Late results after repair of partial atrioventricular septal defect in adolescents and adults

L. Lukacs, G. Szanto, I. Kassai, M. Lengyel

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7 Citations (Scopus)


From January 1966 through December 1985, 29 adolescents and adults underwent surgical repair of a partial atrioventricular septal defect at our institution. The patients included 20 females and 9 males, whose ages ranged from 16 to 47 years (mean, 27.6 ± 10.1 years). Preoperatively, 24 patients were in New York Heart Association functional class I or II, and 5 were in class III. The pulmonary artery systolic pressure ranged from 22 to 62 mmHg (mean, 38.3 ± 12.7 mmHg). The pulmonary-to-systemic flow ratio ranged from 1.4 to 2.9 (mean, 2.3 ± 0.5). Upon left ventriculography, regurgitation through the left atrioventricular valve was trivial or nonexistent in 4 patients (13.8%), mild in 14 (48.3%), moderate in 10 (34.5%), and severe in 1 patient (3.4%). All patients underwent patch closure of the ostium primum defect, and all but 2 underwent partial or complete suturing of the septal commissure. One patient died within 30 days, for a hospital mortality of 3.4%. The follow-up period ranged from 7 to 25 years (mean, 15.2 ± 5.3 years). Postoperatively, all patients were evaluated with 2-dimensional and Doppler echocardiography. One patient underwent early implantation of a permanent pacemaker for persistent complete heart block. Three patients succumbed to late death 10, 15, and 21 years after operation. Among the 25 long-term survivors, 1 patient required late valve replacement because of severe left atrioventricular valve regurgitation. Nine (37.5%) of the other 24 long-term survivors had little or no regurgitation. Of the 11 patients with moderate-to-severe preoperative left atrioventricular valve regurgitation, 4 had moderate postoperative regurgitation. Seventeen patients had a moderate or severe persistent apical systolic murmur. At the latest follow-up in 1991, 5 (20%) of the 25 long-term survivors had significant arrhythmias. At 25 years, the actuarial survival rate was 78.9% ± 25.6%. All 25 surviving patients were in New York Heart Association class I or II. The rate of freedom from reoperation was 77.7% ± 25.9%. We conclude that, in adolescents and adults, correction of a partial atrioventricular septal defect entails little risk and is likely to improve the patient's functional status. Repair of the left atrioventricular valve yields good results, even at long-term follow-up.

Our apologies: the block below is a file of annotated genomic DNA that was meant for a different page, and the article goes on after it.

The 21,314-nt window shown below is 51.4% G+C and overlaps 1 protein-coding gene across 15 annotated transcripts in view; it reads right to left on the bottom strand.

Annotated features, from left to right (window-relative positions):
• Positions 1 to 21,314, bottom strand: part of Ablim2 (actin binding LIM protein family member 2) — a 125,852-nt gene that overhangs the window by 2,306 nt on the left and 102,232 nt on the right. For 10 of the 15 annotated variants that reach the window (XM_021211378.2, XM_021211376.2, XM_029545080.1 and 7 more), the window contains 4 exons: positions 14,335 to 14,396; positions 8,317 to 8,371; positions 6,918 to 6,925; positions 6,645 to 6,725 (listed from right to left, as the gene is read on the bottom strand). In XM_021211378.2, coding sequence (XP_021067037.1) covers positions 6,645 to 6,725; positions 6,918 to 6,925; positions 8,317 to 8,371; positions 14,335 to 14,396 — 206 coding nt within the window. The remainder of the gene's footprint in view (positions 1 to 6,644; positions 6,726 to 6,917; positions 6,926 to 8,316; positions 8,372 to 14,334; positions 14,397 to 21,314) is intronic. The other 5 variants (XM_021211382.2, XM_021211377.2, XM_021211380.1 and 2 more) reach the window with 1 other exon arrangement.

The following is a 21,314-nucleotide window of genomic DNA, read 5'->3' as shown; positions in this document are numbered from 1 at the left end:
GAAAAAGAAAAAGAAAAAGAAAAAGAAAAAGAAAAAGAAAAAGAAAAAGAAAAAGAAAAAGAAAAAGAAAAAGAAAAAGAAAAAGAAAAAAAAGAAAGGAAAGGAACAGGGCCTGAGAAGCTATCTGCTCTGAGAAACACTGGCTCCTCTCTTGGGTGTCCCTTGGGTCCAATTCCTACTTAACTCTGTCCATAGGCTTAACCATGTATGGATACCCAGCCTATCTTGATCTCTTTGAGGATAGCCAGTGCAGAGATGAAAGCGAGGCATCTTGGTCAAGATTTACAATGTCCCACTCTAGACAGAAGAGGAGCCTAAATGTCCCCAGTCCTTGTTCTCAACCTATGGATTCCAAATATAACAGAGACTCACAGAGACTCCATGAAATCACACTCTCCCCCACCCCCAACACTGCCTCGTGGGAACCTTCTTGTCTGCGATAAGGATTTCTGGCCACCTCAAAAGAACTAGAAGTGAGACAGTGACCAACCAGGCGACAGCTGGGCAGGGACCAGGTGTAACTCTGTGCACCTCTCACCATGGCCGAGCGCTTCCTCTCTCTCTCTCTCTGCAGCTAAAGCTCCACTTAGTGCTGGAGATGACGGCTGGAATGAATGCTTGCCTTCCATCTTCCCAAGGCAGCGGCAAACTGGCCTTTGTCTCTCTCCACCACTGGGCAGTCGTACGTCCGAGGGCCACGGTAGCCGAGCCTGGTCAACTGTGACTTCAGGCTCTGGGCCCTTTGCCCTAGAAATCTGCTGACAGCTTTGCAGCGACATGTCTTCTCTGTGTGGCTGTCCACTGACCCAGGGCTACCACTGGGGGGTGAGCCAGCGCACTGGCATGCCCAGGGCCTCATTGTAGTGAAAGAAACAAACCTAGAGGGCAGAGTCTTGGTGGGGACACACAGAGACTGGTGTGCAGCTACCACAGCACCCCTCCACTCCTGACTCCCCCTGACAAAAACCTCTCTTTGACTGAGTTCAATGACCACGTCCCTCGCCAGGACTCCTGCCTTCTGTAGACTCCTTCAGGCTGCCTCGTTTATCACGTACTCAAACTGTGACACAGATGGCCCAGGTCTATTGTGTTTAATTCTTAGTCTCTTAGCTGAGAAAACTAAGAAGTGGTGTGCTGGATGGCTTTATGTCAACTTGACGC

Original languageEnglish
Pages (from-to)265-269
Number of pages5
JournalTexas Heart Institute Journal
Issue number4
Publication statusPublished - Dec 1 1992


  • Atrioventricular septal defect, partial
  • endocardial cushion defects
  • heart defects, congenital
  • heart septal defects, atrial

ASJC Scopus subject areas

  • Cardiology and Cardiovascular Medicine

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